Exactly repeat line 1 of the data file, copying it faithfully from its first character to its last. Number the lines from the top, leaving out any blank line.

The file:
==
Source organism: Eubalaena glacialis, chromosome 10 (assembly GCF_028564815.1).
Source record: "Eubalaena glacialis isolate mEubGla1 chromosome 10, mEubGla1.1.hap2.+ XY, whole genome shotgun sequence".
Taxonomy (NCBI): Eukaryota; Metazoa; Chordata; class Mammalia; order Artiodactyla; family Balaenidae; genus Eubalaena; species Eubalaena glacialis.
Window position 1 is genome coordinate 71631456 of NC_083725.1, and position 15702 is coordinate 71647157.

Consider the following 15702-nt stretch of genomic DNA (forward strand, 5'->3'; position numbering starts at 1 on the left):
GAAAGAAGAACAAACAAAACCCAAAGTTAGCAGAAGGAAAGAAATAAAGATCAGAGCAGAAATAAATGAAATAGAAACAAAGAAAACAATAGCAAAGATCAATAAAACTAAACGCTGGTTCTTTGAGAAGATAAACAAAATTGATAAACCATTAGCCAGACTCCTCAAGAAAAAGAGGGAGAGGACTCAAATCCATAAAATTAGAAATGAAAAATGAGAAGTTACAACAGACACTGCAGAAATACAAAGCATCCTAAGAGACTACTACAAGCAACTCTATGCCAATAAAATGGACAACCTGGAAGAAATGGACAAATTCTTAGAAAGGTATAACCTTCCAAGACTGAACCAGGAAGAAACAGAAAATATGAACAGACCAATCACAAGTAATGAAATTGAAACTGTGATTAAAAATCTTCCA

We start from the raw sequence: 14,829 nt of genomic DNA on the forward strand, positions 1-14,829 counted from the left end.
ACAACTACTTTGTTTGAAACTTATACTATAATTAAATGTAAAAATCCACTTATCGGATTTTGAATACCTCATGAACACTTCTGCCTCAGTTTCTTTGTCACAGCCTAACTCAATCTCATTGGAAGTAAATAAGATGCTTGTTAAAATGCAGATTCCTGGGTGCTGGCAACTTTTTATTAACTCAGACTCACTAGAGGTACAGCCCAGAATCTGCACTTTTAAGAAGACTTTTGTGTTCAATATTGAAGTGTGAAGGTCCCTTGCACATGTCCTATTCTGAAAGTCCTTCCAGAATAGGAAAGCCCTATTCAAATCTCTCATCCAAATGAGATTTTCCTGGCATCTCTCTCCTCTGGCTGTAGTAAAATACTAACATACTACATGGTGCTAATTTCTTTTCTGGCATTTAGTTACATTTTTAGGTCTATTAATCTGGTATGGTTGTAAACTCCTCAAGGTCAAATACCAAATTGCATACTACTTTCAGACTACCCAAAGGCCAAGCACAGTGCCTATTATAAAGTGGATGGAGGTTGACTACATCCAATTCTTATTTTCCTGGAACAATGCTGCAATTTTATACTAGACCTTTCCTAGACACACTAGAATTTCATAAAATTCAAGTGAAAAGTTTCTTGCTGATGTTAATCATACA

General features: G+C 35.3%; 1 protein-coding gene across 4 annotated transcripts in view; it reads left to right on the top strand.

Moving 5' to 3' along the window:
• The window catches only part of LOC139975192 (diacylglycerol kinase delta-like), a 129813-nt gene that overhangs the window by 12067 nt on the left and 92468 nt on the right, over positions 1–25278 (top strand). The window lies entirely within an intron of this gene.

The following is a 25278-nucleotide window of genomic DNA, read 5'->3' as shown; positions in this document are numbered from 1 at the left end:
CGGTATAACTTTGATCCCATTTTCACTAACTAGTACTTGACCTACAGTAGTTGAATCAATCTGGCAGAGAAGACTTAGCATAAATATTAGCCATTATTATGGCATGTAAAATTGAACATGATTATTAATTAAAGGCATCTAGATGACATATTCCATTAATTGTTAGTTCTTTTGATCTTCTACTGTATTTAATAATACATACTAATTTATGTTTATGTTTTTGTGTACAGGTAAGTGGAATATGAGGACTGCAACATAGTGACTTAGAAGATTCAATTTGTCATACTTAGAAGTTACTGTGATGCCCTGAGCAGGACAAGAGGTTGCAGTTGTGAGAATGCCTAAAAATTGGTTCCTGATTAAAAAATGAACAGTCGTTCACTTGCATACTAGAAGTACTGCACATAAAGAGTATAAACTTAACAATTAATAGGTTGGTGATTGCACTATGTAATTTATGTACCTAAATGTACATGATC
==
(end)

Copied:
Source organism: Eubalaena glacialis, chromosome 10 (assembly GCF_028564815.1).